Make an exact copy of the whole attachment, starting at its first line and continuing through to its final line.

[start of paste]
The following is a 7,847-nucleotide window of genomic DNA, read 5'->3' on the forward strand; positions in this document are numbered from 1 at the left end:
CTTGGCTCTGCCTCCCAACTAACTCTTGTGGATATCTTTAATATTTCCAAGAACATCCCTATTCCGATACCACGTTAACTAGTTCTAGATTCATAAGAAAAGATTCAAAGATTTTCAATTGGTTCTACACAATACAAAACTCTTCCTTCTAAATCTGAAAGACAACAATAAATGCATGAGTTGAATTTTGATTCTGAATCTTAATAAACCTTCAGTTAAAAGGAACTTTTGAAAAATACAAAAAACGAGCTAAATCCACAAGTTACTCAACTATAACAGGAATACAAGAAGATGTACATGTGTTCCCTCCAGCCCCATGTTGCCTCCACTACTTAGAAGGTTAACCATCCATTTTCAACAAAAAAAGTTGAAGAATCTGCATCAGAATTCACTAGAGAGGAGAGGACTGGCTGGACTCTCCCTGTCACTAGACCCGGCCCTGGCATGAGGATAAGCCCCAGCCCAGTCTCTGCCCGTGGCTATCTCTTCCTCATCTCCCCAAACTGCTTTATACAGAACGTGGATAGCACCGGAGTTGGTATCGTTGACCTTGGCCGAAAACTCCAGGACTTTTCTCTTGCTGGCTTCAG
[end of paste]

The following is a 7,847-nucleotide window of genomic DNA, read 5'->3' on the forward strand; positions in this document are numbered from 1 at the left end:
CTTGGCTCTGCCTCCCAACTAACTCTTGTGGATATCTTTAATATTTCCAAGAACATCCCTATTCCGATACCACGTTAACTAGTTCTAGATTCATAAGAAAAGATTCAAAGATTTTCAATTGGTTCTACACAATACAAAACTCTTCCTTCTAAATCTGAAAGACAACAATAAATGCATGAGTTGAATTTTGATTCTGAATCTTAATAAACCTTCAGTTAAAAGGAACTTTTGAAAAATACAAAAAACGAGCTAAATCCACAAGTTACTCAACTATAACAGGAATACAAGAAGATGTACATGTGTTCCCTCCAGCCCCATGTTGCCTCCACTACTTAGAAGGTTAACCATCCATTTTCAACAAAAAAAGTTGAAGAATCTGCATCAGAATTCACTAGAGAGGAGAGGACTGGCTGGACTCTCCCTGTCACTAGACCCGGCCCTGGCATGAGGATAAGCCCCAGCCCAGTCTCTGCCCGTGGCTATCTCTTCCTCATCTCCCCAAACTGCTTTATACAGAACGTGGATAGCACCGGAGTTGGTATCGTTGACCTTGGCCGAAAACTCCAGGACTTTTCTCTTGCTGGCTTCAG